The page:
The ‘+’ in the S9+ is that Clean Base as I mentioned – think of it like the tower of lazy cleanliness. The base has a port that sucks dirt from the S9 when it’s done a run, shooting it into a bag in the top of the tower that can hold up to 30 full bins of dirt. That ends up being a lot in practice – it should last you months, depending on house size. Replacement bags cost $20 for three, which is probably what you’ll go through in a year, so it’s really a negligible cost for the convenience you’re getting.

Braava m6

The Roomba S9’s best friend, if you will, is the Braava m6. This is iRobot’s latest and greatest smart mop, which is exactly what it sounds like: Whereas Roomba vacuums, the Braava uses either single use disposable, or microfibre washable/reusable pads, as well as iRobot’s own cleaning fluid, to clean hardwood, tile, vinyl, cork and other hard surface floors once the vacuuming is done. It can also just run a dry sweep, which is useful for picking up dust and pet hair, as a finishing touch on the vacuum’s run.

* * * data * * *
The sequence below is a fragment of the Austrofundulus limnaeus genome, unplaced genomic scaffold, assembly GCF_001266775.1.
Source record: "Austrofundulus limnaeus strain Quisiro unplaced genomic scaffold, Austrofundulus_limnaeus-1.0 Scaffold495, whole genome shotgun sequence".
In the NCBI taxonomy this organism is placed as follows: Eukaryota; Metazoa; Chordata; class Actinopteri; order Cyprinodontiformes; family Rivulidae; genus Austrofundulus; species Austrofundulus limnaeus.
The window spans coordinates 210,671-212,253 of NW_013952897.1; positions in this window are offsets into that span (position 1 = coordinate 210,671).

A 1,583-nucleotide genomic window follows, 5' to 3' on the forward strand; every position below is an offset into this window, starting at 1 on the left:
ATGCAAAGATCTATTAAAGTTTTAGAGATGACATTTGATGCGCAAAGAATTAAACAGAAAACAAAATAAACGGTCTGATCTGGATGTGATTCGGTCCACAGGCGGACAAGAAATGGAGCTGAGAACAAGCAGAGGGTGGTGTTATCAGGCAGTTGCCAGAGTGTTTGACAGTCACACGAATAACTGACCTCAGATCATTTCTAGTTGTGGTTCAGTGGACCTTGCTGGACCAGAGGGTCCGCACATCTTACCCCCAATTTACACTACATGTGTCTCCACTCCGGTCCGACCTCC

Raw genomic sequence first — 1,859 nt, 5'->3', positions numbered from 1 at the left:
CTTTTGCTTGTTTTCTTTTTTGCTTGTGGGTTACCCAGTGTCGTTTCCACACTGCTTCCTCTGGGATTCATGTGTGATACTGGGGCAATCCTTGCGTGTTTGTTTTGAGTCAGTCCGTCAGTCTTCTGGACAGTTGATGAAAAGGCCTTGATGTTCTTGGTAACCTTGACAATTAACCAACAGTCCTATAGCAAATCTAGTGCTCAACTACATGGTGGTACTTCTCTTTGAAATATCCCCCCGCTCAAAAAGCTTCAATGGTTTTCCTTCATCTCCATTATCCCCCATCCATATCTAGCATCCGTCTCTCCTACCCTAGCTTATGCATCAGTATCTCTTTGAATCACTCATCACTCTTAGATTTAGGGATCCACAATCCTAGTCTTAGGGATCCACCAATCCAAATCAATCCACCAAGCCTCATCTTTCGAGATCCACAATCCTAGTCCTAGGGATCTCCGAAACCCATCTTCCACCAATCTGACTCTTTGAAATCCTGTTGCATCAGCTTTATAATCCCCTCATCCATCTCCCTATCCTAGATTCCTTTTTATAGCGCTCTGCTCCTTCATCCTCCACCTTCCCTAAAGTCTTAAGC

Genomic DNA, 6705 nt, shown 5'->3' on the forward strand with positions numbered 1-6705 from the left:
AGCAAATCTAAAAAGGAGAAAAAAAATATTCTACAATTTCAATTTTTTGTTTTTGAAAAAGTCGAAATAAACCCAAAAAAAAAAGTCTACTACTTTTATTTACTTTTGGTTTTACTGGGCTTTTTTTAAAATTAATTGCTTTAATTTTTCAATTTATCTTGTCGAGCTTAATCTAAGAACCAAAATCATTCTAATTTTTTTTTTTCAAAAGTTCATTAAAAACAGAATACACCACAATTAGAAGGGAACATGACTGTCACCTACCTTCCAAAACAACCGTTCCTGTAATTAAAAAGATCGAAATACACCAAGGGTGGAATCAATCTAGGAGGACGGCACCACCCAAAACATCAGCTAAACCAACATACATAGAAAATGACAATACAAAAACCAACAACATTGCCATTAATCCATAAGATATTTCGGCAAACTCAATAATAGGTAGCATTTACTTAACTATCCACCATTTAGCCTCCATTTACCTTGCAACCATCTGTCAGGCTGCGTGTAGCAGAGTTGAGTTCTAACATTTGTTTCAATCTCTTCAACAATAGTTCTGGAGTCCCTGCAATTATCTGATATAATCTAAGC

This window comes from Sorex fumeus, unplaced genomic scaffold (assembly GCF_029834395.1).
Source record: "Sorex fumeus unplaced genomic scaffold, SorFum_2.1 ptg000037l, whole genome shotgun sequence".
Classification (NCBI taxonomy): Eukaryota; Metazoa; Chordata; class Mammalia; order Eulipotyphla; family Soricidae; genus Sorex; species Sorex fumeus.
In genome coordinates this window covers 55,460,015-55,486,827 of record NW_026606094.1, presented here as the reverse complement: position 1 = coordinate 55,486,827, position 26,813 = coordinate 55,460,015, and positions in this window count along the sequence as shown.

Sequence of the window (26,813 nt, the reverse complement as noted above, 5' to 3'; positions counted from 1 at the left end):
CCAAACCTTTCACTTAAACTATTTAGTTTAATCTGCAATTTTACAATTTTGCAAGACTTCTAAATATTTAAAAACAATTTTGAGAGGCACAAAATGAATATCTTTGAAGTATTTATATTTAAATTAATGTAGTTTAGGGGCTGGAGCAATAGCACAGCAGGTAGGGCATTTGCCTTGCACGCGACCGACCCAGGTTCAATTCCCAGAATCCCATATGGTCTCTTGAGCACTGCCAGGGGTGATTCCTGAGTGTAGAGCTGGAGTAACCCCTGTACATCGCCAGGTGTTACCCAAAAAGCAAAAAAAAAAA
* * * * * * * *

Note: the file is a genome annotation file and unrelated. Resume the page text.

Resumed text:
iRobot has used its unique position in offering both of these types of smart devices to have them work together – if you have both the S9 and the Braava m6 added to your iRobot Home app, you’ll get an option to mop the floors right after the vacuum job is complete. It’s an amazing convenience feature, and one that works fairly well – but there are some differences in the smarts powering the Braava m6 and the Roomba s9 that lead to some occasional challenges.